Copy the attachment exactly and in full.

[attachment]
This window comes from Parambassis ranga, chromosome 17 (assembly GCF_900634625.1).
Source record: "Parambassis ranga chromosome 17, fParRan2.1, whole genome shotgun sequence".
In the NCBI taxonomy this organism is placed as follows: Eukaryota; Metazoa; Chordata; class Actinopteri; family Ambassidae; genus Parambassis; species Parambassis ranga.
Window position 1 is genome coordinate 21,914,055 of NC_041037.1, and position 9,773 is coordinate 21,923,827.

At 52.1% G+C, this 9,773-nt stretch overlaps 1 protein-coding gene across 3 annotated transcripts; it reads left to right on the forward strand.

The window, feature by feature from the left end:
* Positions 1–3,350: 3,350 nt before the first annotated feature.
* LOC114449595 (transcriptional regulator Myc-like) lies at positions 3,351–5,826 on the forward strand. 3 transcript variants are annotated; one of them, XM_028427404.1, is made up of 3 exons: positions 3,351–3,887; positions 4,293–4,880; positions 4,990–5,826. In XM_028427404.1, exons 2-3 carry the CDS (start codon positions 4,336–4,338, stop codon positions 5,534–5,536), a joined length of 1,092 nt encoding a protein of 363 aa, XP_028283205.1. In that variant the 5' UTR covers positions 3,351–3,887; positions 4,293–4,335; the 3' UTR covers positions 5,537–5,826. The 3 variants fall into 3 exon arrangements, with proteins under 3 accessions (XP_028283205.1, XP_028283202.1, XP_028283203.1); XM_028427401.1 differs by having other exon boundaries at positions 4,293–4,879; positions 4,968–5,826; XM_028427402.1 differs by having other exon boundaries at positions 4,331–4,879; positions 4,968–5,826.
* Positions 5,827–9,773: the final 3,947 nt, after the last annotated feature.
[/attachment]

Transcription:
This window comes from Parambassis ranga, chromosome 17 (assembly GCF_900634625.1).
Source record: "Parambassis ranga chromosome 17, fParRan2.1, whole genome shotgun sequence".
In the NCBI taxonomy this organism is placed as follows: Eukaryota; Metazoa; Chordata; class Actinopteri; family Ambassidae; genus Parambassis; species Parambassis ranga.
Window position 1 is genome coordinate 21,914,055 of NC_041037.1, and position 9,773 is coordinate 21,923,827.

At 52.1% G+C, this 9,773-nt stretch overlaps 1 protein-coding gene across 3 annotated transcripts; it reads left to right on the forward strand.

The window, feature by feature from the left end:
* Positions 1–3,350: 3,350 nt before the first annotated feature.
* LOC114449595 (transcriptional regulator Myc-like) lies at positions 3,351–5,826 on the forward strand. 3 transcript variants are annotated; one of them, XM_028427404.1, is made up of 3 exons: positions 3,351–3,887; positions 4,293–4,880; positions 4,990–5,826. In XM_028427404.1, exons 2-3 carry the CDS (start codon positions 4,336–4,338, stop codon positions 5,534–5,536), a joined length of 1,092 nt encoding a protein of 363 aa, XP_028283205.1. In that variant the 5' UTR covers positions 3,351–3,887; positions 4,293–4,335; the 3' UTR covers positions 5,537–5,826. The 3 variants fall into 3 exon arrangements, with proteins under 3 accessions (XP_028283205.1, XP_028283202.1, XP_028283203.1); XM_028427401.1 differs by having other exon boundaries at positions 4,293–4,879; positions 4,968–5,826; XM_028427402.1 differs by having other exon boundaries at positions 4,331–4,879; positions 4,968–5,826.
* Positions 5,827–9,773: the final 3,947 nt, after the last annotated feature.